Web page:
American, Delta and other airlines sue U.S. to keep fees hidden


Last month, the Department of Transportation told U.S. airlines that they would need to start disclosing all of the fees customers need to pay to buy a plane ticket. Now, according a report from Reuters, the airlines are suing to block that rule.
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The complaint, which Reuters has seen but does not appear to show up in an online case database, alleges that the rule is “arbitrary, capricious, an abuse of discretion and otherwise contrary to law.” The plaintiff is the trade group Airlines for America, and joining the suit are American Airlines, Delta Air Lines, United Airlines, JetBlue Airways, Alaska Airlines, and Hawaiian Airlines. The companies are some of America’s largest carriers.
“Airlines should compete with one another to secure passengers’ business — not to see who can charge the most in surprise fees,” said Transportation Secretary Pete Buttigieg said in a statement announcing the rule. “DOT’s new rule will save passengers over half a billion dollars a year in unnecessary or unexpected fees by holding airlines accountable for being transparent with their customers.”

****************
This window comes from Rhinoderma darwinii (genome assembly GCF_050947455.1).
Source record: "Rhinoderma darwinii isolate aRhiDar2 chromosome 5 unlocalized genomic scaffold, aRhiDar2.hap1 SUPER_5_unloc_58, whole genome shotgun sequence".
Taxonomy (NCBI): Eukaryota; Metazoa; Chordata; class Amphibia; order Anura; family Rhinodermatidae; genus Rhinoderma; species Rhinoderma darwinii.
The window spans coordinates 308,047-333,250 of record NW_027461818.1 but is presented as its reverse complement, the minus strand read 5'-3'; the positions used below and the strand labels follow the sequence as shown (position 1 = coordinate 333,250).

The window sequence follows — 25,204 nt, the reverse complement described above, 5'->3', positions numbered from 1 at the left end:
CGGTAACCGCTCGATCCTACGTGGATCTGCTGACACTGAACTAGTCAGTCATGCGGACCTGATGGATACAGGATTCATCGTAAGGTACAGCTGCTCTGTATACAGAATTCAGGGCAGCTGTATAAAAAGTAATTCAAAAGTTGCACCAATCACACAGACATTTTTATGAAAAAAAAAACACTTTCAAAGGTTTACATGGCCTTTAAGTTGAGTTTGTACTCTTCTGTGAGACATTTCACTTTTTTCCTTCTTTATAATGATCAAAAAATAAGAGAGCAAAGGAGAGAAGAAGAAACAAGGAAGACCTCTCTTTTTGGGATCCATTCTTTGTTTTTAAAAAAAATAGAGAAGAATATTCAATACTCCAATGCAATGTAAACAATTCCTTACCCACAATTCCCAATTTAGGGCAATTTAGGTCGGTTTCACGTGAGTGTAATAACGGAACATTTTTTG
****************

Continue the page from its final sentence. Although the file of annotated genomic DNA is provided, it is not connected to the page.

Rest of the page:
The restriction is supposed to cover things like fees for checking one or two bags, bringing a carry-on bag onto the plane, and changing or cancelling a reservation.
At the time of the announcement, Airlines for America said its members “offer a range of options — including fully refundable fares — to increase accessibility to air travel and to help customers make ticket selections that best fit their needs. Consumers are given the choice of refundable ticket options with terms and conditions that best fit their needs at first search results.”
The rule is scheduled to go into effect on July 1.
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